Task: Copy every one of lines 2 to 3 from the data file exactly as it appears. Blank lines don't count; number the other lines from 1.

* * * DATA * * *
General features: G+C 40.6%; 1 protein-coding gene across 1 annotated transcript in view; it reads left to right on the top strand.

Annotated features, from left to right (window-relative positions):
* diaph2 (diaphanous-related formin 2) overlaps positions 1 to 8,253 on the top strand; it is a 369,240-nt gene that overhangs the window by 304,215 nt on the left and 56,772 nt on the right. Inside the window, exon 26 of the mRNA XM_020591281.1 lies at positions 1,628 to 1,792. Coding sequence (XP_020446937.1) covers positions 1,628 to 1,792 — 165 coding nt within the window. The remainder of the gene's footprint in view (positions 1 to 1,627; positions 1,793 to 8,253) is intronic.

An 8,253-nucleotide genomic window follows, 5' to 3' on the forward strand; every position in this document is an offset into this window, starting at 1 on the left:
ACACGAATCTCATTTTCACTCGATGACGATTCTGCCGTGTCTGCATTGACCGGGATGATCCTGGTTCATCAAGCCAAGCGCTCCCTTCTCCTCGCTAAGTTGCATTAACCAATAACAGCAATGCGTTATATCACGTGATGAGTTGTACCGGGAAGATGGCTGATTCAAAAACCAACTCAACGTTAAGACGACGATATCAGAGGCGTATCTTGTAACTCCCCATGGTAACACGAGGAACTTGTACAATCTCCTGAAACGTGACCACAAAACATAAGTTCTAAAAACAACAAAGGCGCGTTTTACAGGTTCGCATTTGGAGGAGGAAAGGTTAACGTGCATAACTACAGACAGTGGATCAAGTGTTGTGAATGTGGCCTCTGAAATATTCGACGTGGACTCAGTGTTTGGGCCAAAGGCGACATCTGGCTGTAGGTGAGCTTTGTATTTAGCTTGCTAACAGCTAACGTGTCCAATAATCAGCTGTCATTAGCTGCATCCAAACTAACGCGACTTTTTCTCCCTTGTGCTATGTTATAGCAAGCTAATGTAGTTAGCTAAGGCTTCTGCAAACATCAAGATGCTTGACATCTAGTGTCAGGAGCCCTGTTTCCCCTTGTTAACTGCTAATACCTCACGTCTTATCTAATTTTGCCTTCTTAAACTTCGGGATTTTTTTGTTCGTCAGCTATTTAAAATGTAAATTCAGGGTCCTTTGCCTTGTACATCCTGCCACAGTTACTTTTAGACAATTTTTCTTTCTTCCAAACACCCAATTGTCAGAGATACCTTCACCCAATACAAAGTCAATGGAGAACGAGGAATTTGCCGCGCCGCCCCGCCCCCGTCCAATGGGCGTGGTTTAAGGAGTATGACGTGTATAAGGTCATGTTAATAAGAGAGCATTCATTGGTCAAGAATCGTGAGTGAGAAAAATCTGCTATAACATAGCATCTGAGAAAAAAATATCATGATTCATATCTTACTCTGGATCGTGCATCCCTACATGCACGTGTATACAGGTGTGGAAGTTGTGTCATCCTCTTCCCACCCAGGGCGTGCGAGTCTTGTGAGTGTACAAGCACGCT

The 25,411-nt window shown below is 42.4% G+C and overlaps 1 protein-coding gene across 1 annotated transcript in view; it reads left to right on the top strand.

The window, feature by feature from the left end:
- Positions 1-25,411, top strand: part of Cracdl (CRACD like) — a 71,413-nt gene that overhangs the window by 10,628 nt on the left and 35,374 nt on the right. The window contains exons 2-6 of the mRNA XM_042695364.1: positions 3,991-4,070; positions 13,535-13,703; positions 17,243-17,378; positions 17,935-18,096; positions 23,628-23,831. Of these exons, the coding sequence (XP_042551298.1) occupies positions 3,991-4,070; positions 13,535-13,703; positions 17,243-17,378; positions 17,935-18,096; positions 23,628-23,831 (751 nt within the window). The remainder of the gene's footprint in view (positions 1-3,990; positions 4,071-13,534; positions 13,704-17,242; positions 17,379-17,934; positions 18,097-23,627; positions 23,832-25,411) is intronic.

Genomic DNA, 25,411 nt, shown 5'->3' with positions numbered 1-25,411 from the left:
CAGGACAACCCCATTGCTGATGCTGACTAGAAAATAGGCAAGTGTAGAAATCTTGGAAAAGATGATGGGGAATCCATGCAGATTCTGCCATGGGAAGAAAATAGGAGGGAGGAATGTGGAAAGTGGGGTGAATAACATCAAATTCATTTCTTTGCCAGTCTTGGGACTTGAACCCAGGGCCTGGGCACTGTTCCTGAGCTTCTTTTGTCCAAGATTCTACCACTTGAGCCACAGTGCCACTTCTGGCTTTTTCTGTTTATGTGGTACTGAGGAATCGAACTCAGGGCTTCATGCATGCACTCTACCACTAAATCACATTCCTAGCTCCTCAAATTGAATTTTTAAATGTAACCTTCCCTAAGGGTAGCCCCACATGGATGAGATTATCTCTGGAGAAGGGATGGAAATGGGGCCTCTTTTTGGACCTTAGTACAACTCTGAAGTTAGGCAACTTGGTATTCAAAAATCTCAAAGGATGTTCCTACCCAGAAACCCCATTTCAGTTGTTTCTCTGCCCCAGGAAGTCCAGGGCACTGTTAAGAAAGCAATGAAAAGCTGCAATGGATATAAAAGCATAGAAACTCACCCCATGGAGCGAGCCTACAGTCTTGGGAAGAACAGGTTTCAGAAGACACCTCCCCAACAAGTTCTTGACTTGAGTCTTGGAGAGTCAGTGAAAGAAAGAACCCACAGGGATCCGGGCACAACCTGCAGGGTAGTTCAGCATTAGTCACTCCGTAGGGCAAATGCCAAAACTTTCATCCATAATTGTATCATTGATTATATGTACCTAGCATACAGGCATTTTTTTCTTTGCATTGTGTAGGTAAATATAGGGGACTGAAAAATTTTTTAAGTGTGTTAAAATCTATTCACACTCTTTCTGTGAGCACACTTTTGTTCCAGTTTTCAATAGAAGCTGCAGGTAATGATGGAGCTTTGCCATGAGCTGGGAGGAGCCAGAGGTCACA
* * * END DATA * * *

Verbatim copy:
Annotated features, from left to right (window-relative positions):
* diaph2 (diaphanous-related formin 2) overlaps positions 1 to 8,253 on the top strand; it is a 369,240-nt gene that overhangs the window by 304,215 nt on the left and 56,772 nt on the right. Inside the window, exon 26 of the mRNA XM_020591281.1 lies at positions 1,628 to 1,792. Coding sequence (XP_020446937.1) covers positions 1,628 to 1,792 — 165 coding nt within the window. The remainder of the gene's footprint in view (positions 1 to 1,627; positions 1,793 to 8,253) is intronic.